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Chapter 5 examines the importance of the playbill in general in Romantic-period culture. Playbills represent by far the largest body of ephemeral texts that have survived and this chapter explores the history of their interest to collectors and how the theatre, as part of the category of ‘public amusements’, was integrated into ephemera collecting as a whole. The history of the playbill also focuses a discussion of changes in printing technology around 1800 – mainly the introduction of larger typefaces that could be read from a distance – which led to the emergence of the poster and the increasing colonisation of urban space by print. I argue for the importance of ephemera and ephemerality to Romantic-period media history and also to the genealogy of theatre history as a discipline. The chapter concludes with a discussion of the earliest printed document in Australian history to be discovered to date, a playbill for a performance of the tragedy Jane Shore at the ‘Theatre, Sydney’ in 1796.
In their account of Romantic poetry as a medium, Celeste Langan and Maureen McLane argue that poetry, unlike the novel, ‘had a stronger claim to be considered a supermedial transhistorical venture’. However, the fiction of Austen and Edgeworth suggests that the novel too had aspirations to be a ‘supermedium’ by incorporating and aestheticising the experience of ‘common life’. The society novel in particular achieved this by assimilating the printed ephemera of polite sociability: it remediated the paper filters that facilitated social life in the eighteenth century in order to make the interstices or hyphenations of sociable life, spaces occupied by women in particular, more visible as an appropriate object of fiction. As I suggested previously, the affect of the ephemeral social encounter, the transience of events that flicker to life and disappear, were the common subject of Sarah Sophia Banks and Jane Austen, the former’s assemblages of tickets for balls and assemblies and the latter’s novels textualising the same phenomenon. The evocation in ephemeral print of ‘common life’ as a kind of diurnal historiography was the context in which the novel became central to the affective rhythms and routines of human activity, establishing an idea of the everyday as intimate, familiar, and reassuring rather than as something that was estranging in its absolute anonymity or carelessness, something to ‘fear’ in Blanchot’s terms. The materiality of the codex form of the novel, its solidity and tendency to take the reader’s time while being portable and adaptable to both private and social life, allowed the novel to remediate the specificity of social and affective experience but also to defend both itself and the reader from the abyss of entropic ephemerality. The novel thus capitalises upon an idea of the everyday that it simultaneously resists. Arguably, however, as a literary form most closely linked with the second printing revolution, with which its ‘rise’ coincided, the novel never completely escaped its affiliation with ephemera, as indicated by the enduring association of the novel and novel-reading with trashy, ‘ephemeral productions’, with that which wastes time rather than redeems it.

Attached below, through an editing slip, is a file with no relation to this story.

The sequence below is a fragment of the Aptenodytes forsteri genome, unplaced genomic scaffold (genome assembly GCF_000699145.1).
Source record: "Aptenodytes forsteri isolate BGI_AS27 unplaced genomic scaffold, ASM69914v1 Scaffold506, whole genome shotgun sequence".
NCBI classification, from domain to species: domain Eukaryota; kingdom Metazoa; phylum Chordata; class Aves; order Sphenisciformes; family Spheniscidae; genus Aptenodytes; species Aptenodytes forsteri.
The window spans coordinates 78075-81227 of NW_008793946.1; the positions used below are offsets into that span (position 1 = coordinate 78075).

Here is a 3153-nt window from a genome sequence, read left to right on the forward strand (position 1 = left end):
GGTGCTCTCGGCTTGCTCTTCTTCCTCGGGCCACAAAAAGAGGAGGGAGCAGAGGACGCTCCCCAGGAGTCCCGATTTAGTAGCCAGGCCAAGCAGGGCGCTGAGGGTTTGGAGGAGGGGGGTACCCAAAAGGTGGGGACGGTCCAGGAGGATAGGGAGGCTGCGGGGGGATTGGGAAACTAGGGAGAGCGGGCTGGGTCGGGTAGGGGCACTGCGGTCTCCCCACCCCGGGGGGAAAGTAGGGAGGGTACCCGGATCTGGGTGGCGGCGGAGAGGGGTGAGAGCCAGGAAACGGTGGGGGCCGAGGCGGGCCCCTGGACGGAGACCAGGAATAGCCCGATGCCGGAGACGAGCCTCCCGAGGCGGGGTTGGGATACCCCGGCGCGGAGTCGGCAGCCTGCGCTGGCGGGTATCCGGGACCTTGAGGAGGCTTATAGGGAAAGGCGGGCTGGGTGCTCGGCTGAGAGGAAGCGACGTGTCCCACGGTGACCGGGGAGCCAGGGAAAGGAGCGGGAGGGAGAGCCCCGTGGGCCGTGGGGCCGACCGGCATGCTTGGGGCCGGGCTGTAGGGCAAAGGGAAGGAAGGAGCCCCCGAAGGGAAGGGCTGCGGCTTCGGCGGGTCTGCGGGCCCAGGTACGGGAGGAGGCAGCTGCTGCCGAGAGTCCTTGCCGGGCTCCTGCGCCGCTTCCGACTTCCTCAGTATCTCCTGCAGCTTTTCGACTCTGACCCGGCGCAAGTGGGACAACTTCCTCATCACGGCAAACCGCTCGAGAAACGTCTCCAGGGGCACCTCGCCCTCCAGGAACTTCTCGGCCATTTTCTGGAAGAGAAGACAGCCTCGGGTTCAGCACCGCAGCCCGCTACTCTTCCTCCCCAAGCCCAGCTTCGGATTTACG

Chapter 3 explores Sarah Sophia Banks’s archiving of ephemera associated with fashionable life in the broader context of the interests of other collectors of such material. It addresses the significance of No. 32 Soho Square, where Banks lived with her brother Sir Joseph Banks, as a hub of Enlightenment scientific inquiry, knowledge and social networks, and flows of documentary information.
Chapter 1 begins with a discussion of Joseph Addison’s alignment of fugitive print with the idea of ‘accidental reading’ in The Spectator, as an important context for Samuel Johnson’s later theorisation of fugitive literature and ephemerae in the mid-eighteenth century. The second part of the chapter explores the importance of the new medium of the handbill and in particular its role in paper wars of the 1790s.
Chapter 4 explores the methodologies and significance of Sarah Sophia Banks’s collections, firstly in relation to her brother’s sociability, and secondly as an archive of fashionable sociability and public culture after 1760, with particular reference to her interest in ballooning from the 1780s.
Chapter 2 explores the interest of figures such as George Thomason, Anthony Wood, and Narcissus Luttrell in the paraphernalia of texts that subsequently became classified as ephemera single-sheet ballads, advertisements, pamphlets, and tickets. This interest is linked with the development of early Enlightenment associational culture and the importance of such kinds of print in catering to and archiving the quotidian, sociable life of the developing public sphere. I discuss how such material was archived and preserved in the form of ‘collections’ and in the last section of the chapter outline how such ephemera books were important in literary history, Romantic-period bibliography, and also the idea of a repository of the archives of the nation, a public records office, as represented by William Godwin’s interest in the Thomason tracts.